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        The National Council of Negro Women (NCNW) was founded in 1935 by Mary McLeod Bethune, a prominent educator, civil and women’s rights leader, and government consultant. Having served as a president of a black women’s organization during the women’s club movement, Mrs. Bethune
recognized the need to unify the coalitions under one umbrella. She envisioned NCNW flourishing as an “organization of organizations” that would coalesce and extend leadership to black women. As an entity, it would function as a clearinghouse for the activities of women. In Mrs. Bethune’s words, “…the organization would be united so that when it speaks, its power will be felt.”
        Headquartered in Washington, D. C., NCNW leads, develops, and advocates for women of African descent so that they, in turn, can strengthen their support of families and communities. Focal points of
the organization include human welfare and rights through public education, community service, and advocacy. 




















        Dr. Dorothy I. Height, a powerhouse of a woman with a passion for human rights and justice, served as president of NCNW from 1957 to 1998. She later became the chair and president emerita until her death in 2010. Under her leadership, she enriched NCNW’s community-based programs domestically and globally.   Dr. Height focused on many triumphant initiatives that ranged from voter registration in Mississippi to anti-hunger programs in rural areas, from home ownership subsidy programs to the establishment of the Bethune Museum and Archives for Black Women. On an international level, in 1957 she created the only voluntary organization in Africa. Dr. Height once said, “Greatness is not measured by what a man or woman accomplishes, but by the opposition he or she has overcome to reach his goal.”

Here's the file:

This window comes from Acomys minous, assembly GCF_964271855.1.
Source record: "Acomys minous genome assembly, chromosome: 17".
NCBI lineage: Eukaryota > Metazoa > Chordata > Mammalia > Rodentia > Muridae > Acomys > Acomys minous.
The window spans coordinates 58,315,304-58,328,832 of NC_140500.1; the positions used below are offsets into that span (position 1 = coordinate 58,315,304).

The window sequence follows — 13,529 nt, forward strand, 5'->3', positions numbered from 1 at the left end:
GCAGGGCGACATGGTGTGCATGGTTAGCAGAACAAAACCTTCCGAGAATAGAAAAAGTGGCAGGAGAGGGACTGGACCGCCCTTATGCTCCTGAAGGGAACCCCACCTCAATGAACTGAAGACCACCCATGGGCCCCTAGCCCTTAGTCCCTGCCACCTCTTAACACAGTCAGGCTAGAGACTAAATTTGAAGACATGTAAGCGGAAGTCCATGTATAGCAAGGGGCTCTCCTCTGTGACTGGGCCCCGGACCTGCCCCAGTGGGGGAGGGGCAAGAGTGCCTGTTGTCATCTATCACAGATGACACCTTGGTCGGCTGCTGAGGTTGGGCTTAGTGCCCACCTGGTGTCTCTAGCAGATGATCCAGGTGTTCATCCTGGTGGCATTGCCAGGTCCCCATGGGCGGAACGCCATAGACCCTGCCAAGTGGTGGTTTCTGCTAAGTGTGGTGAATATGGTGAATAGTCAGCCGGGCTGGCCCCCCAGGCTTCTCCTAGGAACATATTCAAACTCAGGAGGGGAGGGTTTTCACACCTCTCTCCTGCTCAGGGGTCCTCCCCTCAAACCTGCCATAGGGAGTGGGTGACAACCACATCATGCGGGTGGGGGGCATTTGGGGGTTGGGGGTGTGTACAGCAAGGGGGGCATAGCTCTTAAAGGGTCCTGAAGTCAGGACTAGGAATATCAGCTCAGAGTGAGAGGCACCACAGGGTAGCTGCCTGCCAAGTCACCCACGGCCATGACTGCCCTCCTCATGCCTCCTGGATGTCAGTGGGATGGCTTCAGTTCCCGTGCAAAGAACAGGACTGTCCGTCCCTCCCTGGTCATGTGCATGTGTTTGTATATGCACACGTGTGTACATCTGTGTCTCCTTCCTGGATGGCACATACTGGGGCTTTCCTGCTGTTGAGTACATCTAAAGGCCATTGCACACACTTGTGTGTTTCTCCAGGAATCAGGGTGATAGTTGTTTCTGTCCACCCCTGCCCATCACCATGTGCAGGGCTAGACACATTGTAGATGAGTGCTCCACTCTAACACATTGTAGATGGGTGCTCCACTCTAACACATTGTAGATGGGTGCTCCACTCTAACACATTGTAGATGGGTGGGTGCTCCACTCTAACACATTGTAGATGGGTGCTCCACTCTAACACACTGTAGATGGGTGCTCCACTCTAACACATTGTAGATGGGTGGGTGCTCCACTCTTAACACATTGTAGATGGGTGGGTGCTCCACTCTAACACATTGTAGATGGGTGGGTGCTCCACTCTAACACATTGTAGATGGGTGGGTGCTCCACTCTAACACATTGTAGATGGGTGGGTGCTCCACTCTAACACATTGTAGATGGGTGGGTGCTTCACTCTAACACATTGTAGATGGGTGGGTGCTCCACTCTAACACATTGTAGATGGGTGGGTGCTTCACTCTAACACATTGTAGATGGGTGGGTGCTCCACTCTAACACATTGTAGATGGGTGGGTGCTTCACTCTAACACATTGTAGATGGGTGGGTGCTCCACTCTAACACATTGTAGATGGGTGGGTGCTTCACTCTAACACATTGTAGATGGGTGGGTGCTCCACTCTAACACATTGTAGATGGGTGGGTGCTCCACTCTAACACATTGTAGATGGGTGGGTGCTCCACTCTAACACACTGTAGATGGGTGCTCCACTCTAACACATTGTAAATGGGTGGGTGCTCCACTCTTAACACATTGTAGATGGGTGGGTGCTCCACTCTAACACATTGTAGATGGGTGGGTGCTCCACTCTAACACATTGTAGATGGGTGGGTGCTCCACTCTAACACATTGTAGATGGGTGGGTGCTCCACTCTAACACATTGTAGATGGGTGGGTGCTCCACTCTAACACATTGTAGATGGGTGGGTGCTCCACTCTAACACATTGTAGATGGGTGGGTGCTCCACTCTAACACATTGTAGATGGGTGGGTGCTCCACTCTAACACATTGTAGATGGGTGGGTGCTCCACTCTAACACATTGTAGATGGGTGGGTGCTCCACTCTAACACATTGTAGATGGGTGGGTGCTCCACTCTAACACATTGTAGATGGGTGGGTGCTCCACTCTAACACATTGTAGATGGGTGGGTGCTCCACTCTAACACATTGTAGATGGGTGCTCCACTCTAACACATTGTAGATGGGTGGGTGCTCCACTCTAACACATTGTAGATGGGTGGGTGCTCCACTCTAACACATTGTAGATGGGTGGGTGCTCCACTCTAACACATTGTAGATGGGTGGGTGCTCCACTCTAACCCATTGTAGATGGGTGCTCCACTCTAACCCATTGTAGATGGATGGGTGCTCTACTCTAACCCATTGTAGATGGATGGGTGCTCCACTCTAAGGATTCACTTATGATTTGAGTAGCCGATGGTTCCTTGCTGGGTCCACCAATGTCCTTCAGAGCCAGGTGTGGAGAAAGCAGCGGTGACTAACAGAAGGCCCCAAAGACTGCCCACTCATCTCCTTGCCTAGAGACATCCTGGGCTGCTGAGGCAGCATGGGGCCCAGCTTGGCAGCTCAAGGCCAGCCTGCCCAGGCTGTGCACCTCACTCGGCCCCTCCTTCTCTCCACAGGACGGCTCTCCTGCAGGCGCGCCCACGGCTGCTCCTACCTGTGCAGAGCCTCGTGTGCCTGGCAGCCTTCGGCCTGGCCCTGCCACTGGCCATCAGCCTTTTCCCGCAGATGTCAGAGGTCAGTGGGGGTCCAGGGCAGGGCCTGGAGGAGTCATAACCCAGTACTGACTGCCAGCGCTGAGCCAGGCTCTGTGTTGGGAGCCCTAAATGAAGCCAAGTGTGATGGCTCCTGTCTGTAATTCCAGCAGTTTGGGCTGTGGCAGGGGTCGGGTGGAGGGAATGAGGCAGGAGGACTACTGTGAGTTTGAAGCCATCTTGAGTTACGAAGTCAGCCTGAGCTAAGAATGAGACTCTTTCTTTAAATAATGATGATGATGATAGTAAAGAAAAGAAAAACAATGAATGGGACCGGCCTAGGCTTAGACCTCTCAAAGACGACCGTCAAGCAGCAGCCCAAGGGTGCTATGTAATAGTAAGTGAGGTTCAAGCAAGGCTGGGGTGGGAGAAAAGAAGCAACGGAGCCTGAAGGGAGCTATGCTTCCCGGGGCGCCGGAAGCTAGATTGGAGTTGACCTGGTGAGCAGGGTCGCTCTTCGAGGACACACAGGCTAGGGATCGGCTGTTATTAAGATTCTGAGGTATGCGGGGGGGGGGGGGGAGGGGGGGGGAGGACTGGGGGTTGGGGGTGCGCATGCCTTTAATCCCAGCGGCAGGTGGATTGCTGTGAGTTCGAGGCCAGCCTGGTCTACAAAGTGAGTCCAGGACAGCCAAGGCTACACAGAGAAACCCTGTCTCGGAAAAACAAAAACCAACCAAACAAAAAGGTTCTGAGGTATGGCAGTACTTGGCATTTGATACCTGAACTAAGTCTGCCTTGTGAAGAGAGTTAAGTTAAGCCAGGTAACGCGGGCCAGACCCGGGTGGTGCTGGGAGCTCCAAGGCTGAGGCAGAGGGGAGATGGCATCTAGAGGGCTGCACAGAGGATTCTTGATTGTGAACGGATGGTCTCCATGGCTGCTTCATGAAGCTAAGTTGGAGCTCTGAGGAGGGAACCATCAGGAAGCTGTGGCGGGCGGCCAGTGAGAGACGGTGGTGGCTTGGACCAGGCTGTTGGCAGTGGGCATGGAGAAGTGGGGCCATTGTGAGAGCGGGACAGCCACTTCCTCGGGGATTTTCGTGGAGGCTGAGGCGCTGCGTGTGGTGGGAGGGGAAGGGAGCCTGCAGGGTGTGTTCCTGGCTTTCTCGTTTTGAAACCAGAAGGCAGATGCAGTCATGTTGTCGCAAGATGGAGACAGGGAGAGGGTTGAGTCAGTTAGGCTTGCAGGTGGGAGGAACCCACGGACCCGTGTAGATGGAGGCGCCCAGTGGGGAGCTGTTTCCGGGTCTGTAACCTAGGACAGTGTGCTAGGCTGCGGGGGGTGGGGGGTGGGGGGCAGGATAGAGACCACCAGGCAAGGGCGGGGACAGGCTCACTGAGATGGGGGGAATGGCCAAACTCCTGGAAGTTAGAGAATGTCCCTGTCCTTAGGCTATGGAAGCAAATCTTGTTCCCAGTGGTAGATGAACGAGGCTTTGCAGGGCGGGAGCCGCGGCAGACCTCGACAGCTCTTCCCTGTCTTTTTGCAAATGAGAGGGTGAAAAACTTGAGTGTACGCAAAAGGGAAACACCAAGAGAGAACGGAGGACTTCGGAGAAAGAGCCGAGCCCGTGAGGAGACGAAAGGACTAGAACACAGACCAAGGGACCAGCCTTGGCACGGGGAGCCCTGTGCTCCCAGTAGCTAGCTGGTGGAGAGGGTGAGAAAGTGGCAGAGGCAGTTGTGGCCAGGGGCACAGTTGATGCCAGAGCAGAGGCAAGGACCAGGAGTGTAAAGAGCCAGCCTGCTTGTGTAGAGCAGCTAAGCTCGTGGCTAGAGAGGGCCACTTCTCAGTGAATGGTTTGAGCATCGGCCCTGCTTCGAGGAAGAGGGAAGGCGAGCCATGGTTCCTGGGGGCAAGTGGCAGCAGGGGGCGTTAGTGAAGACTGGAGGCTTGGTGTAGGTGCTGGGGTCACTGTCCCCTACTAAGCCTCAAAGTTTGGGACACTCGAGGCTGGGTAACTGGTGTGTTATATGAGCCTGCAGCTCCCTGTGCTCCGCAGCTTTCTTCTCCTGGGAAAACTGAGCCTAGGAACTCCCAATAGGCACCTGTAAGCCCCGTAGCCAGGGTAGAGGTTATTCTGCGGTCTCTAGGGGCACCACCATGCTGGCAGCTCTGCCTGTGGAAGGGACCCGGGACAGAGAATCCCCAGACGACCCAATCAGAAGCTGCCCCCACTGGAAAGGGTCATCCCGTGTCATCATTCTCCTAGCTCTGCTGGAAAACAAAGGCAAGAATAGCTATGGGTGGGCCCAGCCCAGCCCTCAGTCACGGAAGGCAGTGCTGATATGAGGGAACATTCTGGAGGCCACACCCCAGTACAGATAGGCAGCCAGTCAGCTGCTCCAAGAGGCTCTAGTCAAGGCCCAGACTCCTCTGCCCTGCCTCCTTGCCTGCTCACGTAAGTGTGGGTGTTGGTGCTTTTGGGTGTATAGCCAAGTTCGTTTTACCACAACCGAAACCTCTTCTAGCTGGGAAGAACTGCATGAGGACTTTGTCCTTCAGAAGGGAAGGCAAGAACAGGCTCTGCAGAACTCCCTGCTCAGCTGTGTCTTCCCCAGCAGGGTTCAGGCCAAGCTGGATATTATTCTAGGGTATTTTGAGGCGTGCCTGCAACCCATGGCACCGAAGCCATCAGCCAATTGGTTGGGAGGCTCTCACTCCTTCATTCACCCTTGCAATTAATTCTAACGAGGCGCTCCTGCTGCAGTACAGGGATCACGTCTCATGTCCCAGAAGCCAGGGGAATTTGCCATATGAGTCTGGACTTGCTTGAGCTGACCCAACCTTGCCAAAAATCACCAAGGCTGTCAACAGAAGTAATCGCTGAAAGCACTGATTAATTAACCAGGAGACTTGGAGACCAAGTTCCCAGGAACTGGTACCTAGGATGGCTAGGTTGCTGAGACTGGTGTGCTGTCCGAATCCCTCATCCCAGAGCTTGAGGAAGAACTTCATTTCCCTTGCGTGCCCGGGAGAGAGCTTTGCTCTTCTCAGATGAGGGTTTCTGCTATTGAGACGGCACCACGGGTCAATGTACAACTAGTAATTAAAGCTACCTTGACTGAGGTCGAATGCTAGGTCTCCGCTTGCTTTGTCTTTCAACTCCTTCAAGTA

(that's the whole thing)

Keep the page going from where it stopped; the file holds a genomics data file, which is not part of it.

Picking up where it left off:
In 1966, NCNW was granted 501(c)(3) non profit status. This empowered the organization’s operation and set the stage for a permanent underpinning for the council and section structure. More than 38 national affiliated organizations have evolved and 240 community based sections support NCNW.
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